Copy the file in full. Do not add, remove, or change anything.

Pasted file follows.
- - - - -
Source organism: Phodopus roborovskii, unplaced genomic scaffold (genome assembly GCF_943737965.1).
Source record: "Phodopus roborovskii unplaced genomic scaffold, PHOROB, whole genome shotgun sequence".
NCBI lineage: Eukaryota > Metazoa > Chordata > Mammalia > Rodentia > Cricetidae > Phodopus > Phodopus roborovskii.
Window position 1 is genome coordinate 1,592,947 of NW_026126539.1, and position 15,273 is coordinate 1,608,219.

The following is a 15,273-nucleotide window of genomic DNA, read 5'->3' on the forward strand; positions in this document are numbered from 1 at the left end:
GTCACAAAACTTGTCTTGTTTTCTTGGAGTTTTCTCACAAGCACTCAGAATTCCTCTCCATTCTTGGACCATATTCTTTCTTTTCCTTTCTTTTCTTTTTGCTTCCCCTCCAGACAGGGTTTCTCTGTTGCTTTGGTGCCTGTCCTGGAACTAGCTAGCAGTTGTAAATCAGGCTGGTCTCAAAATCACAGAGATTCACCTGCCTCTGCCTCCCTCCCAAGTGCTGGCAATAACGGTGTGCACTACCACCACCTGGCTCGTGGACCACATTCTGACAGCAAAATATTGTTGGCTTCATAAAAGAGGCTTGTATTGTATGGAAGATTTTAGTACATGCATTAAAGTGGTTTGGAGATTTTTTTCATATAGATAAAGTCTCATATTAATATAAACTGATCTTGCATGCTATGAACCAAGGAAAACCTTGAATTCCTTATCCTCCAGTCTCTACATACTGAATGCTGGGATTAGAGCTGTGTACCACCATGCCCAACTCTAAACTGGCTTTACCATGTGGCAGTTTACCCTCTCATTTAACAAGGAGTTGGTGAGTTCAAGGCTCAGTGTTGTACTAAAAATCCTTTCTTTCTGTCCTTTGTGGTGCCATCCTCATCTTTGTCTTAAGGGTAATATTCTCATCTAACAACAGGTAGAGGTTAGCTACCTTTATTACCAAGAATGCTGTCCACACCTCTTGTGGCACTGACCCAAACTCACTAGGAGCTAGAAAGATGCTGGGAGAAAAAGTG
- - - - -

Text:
Source organism: Phodopus roborovskii, unplaced genomic scaffold (genome assembly GCF_943737965.1).
Source record: "Phodopus roborovskii unplaced genomic scaffold, PHOROB, whole genome shotgun sequence".
NCBI lineage: Eukaryota > Metazoa > Chordata > Mammalia > Rodentia > Cricetidae > Phodopus > Phodopus roborovskii.
Window position 1 is genome coordinate 1,592,947 of NW_026126539.1, and position 15,273 is coordinate 1,608,219.

The following is a 15,273-nucleotide window of genomic DNA, read 5'->3' on the forward strand; positions in this document are numbered from 1 at the left end:
GTCACAAAACTTGTCTTGTTTTCTTGGAGTTTTCTCACAAGCACTCAGAATTCCTCTCCATTCTTGGACCATATTCTTTCTTTTCCTTTCTTTTCTTTTTGCTTCCCCTCCAGACAGGGTTTCTCTGTTGCTTTGGTGCCTGTCCTGGAACTAGCTAGCAGTTGTAAATCAGGCTGGTCTCAAAATCACAGAGATTCACCTGCCTCTGCCTCCCTCCCAAGTGCTGGCAATAACGGTGTGCACTACCACCACCTGGCTCGTGGACCACATTCTGACAGCAAAATATTGTTGGCTTCATAAAAGAGGCTTGTATTGTATGGAAGATTTTAGTACATGCATTAAAGTGGTTTGGAGATTTTTTTCATATAGATAAAGTCTCATATTAATATAAACTGATCTTGCATGCTATGAACCAAGGAAAACCTTGAATTCCTTATCCTCCAGTCTCTACATACTGAATGCTGGGATTAGAGCTGTGTACCACCATGCCCAACTCTAAACTGGCTTTACCATGTGGCAGTTTACCCTCTCATTTAACAAGGAGTTGGTGAGTTCAAGGCTCAGTGTTGTACTAAAAATCCTTTCTTTCTGTCCTTTGTGGTGCCATCCTCATCTTTGTCTTAAGGGTAATATTCTCATCTAACAACAGGTAGAGGTTAGCTACCTTTATTACCAAGAATGCTGTCCACACCTCTTGTGGCACTGACCCAAACTCACTAGGAGCTAGAAAGATGCTGGGAGAAAAAGTG